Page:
Kanak delegate warns France against ‘recolonising’ New Caledonia with a lie

Two flags ... French tricolour and the Kanak ensign
Two flags no longer truly side by side ... the French tricolour and the Kanak ensign symbolising independence. Image: David Robie/APR

By Walter Zweifel, RNZ French Pacific reporter

The Kanak people will not accept France’s attempt to “recolonise” New Caledonia, a pro-independence delegate has told the United Nations.

Addressing a UN Decolonisation Committee seminar on the Pacific in Saint Lucia, Dimitri Qenegei said since 2020 the French President, Emmanuel Macron, and his Overseas Minister Sebastien Lecornu had been taking unilateral decisions.

Qenegei said the signatories to the 1998 Noumea Accord stopped having their annual meetings in 2019 and the date for the referendum on independence last year was set without the consent of the Kanak people.

Paris decided to go ahead with the third and last referendum last December under the Noumea Accord despite pleas by the pro-independence camp to delay the vote because of the impact of the covid-19 pandemic on the Kanak people.

France insisted that the timetable for the vote had to be upheld.

Amid a boycott by the pro-independence camp, fewer than half of the voters took part in the referendum but of those who did vote more than 96 percent were in favour of staying with France.

Qenegei said Macron declared after the referendum that New Caledonia showed it wanted to stay French although it was known that 90 percent of Kanaks wanted independence.

Claims of manipulation and lies
To therefore proclaim that New Caledonia chose to stay French was not legitimate, he said, adding that it was a “manipulation and a lie” by France and the heirs of the colonial system.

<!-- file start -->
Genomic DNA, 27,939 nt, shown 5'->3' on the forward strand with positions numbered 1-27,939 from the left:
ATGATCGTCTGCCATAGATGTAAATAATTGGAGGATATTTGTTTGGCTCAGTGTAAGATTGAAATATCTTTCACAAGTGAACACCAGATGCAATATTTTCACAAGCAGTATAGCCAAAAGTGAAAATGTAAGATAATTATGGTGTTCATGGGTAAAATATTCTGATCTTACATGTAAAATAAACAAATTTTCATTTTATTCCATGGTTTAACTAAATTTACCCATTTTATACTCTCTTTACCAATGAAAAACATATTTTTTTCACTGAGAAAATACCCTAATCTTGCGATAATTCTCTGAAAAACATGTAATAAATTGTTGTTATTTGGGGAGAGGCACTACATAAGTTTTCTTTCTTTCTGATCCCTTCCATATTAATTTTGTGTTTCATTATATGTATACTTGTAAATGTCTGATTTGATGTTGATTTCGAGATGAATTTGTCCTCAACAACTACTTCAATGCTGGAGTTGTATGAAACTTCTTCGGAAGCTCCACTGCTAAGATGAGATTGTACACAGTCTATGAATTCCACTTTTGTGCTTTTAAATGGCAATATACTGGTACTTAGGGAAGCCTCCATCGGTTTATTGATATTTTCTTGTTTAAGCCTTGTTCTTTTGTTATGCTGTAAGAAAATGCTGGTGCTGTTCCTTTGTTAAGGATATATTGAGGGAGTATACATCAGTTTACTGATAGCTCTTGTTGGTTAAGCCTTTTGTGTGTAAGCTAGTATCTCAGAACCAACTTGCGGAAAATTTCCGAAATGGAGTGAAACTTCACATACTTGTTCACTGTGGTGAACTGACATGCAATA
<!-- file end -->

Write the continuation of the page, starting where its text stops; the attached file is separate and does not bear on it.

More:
He said France, as the administrative power, had reorientated its policies to the methods of bygone centuries to hold on to its non-autonomous territories.

Qenegei said France had reneged on its undertaking given in 1998 to accompany New Caledonia to its decolonisation.

He pointed out that in case of three rejections of independence in the referenda under the Noumea Accord, the political parties needed to be convened to discuss the situation.

Qenegei said nowhere did it say that in a case of three “no” votes, New Caledonia remained French.

He said on the international stage, France had been losing influence, which prompted President Macron in 2018 to work towards an Indo-Pacific axis from Paris to Noumea that included India and Australia.

However, he said France suffered a first humiliation when Australia backed out of a multi-billion dollar contract for French submarines.

New Caledonia becoming independent would be another blow to the military axis aimed at containing China, he said.

Parallel drawn with China
Qenegei drew a parallel between China and France, saying France decried the possibility of Chinese troops in Solomon Islands as imperialism while France had placed troops in New Caledonia to “contain the Kanaks”.

While France criticised China’s lending policies, Qenegei said France regarded its loans to New Caledonia, given with interest to be paid, as something different.

Qenegei said the recent French policies were nothing but a return to the source of colonisation.

He warned that France’s intention to open up the electoral rolls to French people who arrived after 1998 was the ultimate weapon to drown the Kanak people and recolonise New Caledonia.

The Kanaks would be made to disappear and that would not be accepted but inevitably lead to conflict.

Qenegei said his outline was not a threat a but a call for help to bring the administrative power to its senses.

This article is republished under a community partnership agreement with RNZ.

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